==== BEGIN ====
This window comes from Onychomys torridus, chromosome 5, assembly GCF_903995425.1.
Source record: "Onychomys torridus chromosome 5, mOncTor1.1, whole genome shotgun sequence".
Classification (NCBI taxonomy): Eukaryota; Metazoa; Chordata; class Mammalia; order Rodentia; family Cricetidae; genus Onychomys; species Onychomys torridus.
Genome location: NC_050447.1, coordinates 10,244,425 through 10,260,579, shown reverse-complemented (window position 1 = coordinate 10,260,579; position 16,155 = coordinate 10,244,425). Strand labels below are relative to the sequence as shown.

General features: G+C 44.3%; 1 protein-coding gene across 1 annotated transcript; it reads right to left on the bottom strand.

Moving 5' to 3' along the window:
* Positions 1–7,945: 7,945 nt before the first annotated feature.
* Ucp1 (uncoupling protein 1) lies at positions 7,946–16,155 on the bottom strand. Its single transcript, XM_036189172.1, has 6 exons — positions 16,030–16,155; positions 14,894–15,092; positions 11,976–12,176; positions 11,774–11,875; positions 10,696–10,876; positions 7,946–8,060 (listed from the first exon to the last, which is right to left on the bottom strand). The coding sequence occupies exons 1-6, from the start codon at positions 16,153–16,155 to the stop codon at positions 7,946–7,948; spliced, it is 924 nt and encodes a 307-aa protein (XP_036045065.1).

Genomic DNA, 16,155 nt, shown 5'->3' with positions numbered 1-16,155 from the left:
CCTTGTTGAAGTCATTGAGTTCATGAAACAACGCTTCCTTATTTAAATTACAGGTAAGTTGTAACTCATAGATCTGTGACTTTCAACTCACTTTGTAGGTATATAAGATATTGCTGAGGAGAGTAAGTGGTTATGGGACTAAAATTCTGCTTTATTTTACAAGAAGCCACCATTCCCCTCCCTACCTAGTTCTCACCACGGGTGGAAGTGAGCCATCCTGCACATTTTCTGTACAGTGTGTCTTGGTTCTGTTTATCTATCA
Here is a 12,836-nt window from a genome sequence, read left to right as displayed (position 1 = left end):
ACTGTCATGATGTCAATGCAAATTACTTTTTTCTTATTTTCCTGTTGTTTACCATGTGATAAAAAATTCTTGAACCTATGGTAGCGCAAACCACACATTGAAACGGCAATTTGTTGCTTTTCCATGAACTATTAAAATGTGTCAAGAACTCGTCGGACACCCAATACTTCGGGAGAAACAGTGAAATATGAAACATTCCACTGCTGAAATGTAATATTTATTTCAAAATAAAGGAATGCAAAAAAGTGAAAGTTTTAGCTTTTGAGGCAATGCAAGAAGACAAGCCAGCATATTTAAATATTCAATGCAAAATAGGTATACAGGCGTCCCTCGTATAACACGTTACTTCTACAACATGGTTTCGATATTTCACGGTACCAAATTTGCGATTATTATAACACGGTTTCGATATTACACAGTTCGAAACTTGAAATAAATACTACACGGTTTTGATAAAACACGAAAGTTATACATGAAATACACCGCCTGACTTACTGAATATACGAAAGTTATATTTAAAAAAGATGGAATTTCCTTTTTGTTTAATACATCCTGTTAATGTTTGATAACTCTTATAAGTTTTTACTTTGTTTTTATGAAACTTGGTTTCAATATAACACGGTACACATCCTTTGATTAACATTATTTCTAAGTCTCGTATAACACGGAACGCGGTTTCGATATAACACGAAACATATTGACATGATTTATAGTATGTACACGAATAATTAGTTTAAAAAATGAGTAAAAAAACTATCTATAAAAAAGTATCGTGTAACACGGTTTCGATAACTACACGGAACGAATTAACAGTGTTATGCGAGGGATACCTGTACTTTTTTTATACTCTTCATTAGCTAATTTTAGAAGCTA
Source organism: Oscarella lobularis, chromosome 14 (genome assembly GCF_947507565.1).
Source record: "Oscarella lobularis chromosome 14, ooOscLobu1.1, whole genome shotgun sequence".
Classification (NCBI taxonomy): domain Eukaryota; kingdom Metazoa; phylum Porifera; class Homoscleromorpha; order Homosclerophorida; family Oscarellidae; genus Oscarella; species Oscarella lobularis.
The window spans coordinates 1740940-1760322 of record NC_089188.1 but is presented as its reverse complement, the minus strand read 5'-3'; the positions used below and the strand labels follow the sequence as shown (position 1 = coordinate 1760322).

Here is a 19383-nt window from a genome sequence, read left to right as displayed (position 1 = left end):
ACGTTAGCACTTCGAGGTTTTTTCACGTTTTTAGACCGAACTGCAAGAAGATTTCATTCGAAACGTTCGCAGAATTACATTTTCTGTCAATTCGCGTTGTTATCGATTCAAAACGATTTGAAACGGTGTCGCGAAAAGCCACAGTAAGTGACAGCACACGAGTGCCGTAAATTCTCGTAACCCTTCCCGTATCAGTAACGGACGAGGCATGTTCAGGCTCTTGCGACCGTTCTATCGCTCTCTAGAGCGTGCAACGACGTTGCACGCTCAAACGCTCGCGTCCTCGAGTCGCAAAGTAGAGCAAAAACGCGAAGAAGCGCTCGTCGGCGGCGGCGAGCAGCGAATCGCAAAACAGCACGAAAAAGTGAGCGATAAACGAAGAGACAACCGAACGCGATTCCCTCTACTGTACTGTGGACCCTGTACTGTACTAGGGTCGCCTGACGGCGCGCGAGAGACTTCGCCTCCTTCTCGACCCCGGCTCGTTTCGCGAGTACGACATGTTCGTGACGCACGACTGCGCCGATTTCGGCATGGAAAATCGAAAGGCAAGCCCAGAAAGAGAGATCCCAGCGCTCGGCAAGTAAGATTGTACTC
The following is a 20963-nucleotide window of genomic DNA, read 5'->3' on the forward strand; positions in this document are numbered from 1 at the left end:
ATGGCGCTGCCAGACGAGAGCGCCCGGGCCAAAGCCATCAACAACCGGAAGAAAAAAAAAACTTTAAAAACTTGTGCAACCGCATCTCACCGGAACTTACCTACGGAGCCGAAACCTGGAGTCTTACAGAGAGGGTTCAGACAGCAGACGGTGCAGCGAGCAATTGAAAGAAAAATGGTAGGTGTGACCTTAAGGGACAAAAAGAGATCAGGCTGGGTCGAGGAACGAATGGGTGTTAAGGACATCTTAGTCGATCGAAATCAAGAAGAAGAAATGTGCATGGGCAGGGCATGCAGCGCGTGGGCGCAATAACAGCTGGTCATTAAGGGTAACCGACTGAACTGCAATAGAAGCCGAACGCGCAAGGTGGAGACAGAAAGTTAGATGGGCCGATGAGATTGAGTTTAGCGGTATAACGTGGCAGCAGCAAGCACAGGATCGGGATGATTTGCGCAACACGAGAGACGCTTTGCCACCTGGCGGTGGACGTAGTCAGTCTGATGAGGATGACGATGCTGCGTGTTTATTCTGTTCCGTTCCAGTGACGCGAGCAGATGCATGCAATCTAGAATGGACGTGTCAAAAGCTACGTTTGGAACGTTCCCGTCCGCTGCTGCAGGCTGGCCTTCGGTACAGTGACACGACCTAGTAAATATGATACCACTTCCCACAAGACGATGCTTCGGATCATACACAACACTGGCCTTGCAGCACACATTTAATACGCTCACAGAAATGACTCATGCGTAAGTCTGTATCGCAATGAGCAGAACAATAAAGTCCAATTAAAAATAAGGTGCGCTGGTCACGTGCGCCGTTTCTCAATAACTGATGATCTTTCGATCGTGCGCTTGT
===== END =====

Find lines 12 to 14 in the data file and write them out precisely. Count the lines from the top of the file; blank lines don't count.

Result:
ACTGTCATGATGTCAATGCAAATTACTTTTTTCTTATTTTCCTGTTGTTTACCATGTGATAAAAAATTCTTGAACCTATGGTAGCGCAAACCACACATTGAAACGGCAATTTGTTGCTTTTCCATGAACTATTAAAATGTGTCAAGAACTCGTCGGACACCCAATACTTCGGGAGAAACAGTGAAATATGAAACATTCCACTGCTGAAATGTAATATTTATTTCAAAATAAAGGAATGCAAAAAAGTGAAAGTTTTAGCTTTTGAGGCAATGCAAGAAGACAAGCCAGCATATTTAAATATTCAATGCAAAATAGGTATACAGGCGTCCCTCGTATAACACGTTACTTCTACAACATGGTTTCGATATTTCACGGTACCAAATTTGCGATTATTATAACACGGTTTCGATATTACACAGTTCGAAACTTGAAATAAATACTACACGGTTTTGATAAAACACGAAAGTTATACATGAAATACACCGCCTGACTTACTGAATATACGAAAGTTATATTTAAAAAAGATGGAATTTCCTTTTTGTTTAATACATCCTGTTAATGTTTGATAACTCTTATAAGTTTTTACTTTGTTTTTATGAAACTTGGTTTCAATATAACACGGTACACATCCTTTGATTAACATTATTTCTAAGTCTCGTATAACACGGAACGCGGTTTCGATATAACACGAAACATATTGACATGATTTATAGTATGTACACGAATAATTAGTTTAAAAAATGAGTAAAAAAACTATCTATAAAAAAGTATCGTGTAACACGGTTTCGATAACTACACGGAACGAATTAACAGTGTTATGCGAGGGATACCTGTACTTTTTTTATACTCTTCATTAGCTAATTTTAGAAGCTA
Source organism: Oscarella lobularis, chromosome 14 (genome assembly GCF_947507565.1).
Source record: "Oscarella lobularis chromosome 14, ooOscLobu1.1, whole genome shotgun sequence".